Nowadays apparently we have a population of wasters and drunkards because the only baconers the market will accept are—like Cassius—lean and hungry pigs. Such pigs are dangerous. The fact is, of course, that people who live hard and out of doors can relish fat bacon, and it does them good. We all know the executives' nursery rhyme:

Ring a ring a roses
Coronary throm-bo-ses,
A 'seizure!
A 'seizure!
We all fall down!

Animal fat only gives seizures and coronary thrombosis to people who do not get enough exercise. When this nation was fed on fat bacon and fat beef and mutton the disease was unknown. Now, as meat gets leaner and leaner until it nearly fades away, thrombosis is increasing faster than any other disease except lung cancer. It is idleness that causes diseases of the heart. True manual workers never get coronary thrombosis, and nor do self-supporters. But it's all a matter of taste. I like fat bacon—boiled, mind, not fried in yet more fat. If you don't, well don't have it—kill your pigs when they are lean.

If you want good fat bacon buy your weaners in the spring and kill them just before Christmas. At Christmas you should be eating hams killed the Christmas before; hung a year they are so much better. And it's nice to have some fresh pork at Christmas anyway.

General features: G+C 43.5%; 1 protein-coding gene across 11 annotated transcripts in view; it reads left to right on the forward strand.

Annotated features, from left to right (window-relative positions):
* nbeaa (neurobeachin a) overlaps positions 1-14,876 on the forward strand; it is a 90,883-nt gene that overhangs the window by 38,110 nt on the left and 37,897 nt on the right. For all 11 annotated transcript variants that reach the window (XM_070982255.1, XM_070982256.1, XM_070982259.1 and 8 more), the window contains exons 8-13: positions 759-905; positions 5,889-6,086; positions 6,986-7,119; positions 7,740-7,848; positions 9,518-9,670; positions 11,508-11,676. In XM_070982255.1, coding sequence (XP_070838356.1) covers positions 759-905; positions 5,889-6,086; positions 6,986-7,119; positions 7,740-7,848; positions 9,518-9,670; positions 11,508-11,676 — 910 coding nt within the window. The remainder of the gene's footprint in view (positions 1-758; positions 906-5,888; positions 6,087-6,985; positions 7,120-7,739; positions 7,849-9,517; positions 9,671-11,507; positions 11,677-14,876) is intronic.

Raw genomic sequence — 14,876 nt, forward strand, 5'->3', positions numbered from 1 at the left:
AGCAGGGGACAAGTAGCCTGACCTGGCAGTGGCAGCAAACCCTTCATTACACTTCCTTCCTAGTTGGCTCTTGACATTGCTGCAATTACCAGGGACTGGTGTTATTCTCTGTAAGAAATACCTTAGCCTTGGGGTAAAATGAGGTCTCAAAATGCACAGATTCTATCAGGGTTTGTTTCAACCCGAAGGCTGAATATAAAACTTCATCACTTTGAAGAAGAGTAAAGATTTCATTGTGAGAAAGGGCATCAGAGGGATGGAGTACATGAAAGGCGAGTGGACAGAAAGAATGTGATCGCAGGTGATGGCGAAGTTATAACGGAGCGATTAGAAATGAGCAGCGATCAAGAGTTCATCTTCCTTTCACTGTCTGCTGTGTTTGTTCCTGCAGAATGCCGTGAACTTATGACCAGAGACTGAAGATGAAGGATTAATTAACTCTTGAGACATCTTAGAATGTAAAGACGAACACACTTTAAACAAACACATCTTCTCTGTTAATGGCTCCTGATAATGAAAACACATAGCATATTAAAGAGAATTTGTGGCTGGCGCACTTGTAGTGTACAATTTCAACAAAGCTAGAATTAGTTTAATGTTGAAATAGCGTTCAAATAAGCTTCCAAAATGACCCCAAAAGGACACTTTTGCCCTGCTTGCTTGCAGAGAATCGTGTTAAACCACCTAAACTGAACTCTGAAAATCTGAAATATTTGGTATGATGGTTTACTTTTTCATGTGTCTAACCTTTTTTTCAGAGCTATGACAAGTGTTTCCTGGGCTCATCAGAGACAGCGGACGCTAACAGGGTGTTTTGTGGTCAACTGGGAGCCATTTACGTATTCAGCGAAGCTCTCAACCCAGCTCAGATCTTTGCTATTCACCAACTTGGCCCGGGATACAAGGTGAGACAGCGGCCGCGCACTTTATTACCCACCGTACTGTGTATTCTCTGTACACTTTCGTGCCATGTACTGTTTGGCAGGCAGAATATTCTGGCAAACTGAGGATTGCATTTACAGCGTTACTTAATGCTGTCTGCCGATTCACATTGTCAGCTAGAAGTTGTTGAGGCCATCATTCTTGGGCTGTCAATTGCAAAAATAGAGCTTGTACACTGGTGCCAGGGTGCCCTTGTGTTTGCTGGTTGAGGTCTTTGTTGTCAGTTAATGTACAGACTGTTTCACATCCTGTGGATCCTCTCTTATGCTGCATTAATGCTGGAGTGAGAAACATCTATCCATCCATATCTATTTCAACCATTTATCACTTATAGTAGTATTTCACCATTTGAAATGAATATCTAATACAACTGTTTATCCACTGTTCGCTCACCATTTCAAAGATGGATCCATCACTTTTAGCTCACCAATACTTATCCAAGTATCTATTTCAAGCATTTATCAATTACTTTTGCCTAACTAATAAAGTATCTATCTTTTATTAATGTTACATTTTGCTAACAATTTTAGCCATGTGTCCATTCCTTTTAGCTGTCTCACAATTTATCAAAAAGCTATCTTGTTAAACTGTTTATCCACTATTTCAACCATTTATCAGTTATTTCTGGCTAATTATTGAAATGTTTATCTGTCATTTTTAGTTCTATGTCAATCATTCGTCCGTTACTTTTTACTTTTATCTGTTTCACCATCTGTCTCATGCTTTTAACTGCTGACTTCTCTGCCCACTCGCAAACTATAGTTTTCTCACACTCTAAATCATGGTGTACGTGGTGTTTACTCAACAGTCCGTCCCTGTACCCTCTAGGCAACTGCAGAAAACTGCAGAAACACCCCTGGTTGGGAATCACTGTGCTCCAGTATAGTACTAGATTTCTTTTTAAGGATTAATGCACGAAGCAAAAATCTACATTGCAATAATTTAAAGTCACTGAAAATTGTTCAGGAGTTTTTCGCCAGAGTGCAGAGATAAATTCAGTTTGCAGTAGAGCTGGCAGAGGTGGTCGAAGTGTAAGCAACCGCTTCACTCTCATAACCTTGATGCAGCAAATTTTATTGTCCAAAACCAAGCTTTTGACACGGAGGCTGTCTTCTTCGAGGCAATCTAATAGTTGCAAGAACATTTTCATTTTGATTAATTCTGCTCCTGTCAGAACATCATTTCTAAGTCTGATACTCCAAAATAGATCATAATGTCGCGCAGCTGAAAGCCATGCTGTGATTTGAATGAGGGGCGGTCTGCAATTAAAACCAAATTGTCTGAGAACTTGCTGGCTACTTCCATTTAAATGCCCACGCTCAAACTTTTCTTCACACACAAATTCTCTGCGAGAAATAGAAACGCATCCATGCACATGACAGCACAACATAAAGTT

I do not like to see pigs kept indoors all the time. If you let confined pigs out of their confinement it is pathetic to see them snort and gallop and leap about in their happiness to be free at last. During the last month or two of fattening a pig keep him indoors by all means, he seems to get his pleasure then from the thing a pig likes, after all, to do more than anything else—eating. But until this fattening stage—when you are 'a "growin' " on him', let him out. Of course you can't let him run anywhere or he will do endless damage. And this is where we draw on the resources of the modern world. The electric fence is your answer. You can keep pigs in with pig netting, with a strand of well-strained barbed wire at the bottom, but it's a running battle. Electric fence is the thing, either two single strands or the new electric netting which is very good. If you use single strands and find they don't work try erecting wire netting behind them, for its psychological effect. Pigs are tryers. In a world with no electric fencing I would say, tether your pigs. A rope or leather harness with one strap in front of the pig's forelegs and another behind them will do the trick. Incidentally, if you want a quiet life never try to keep prick-eared pigs, like the Large White, out of doors. The flop-eared pig is far more likely to stay behind a fence, for his ears hang down over his eyes.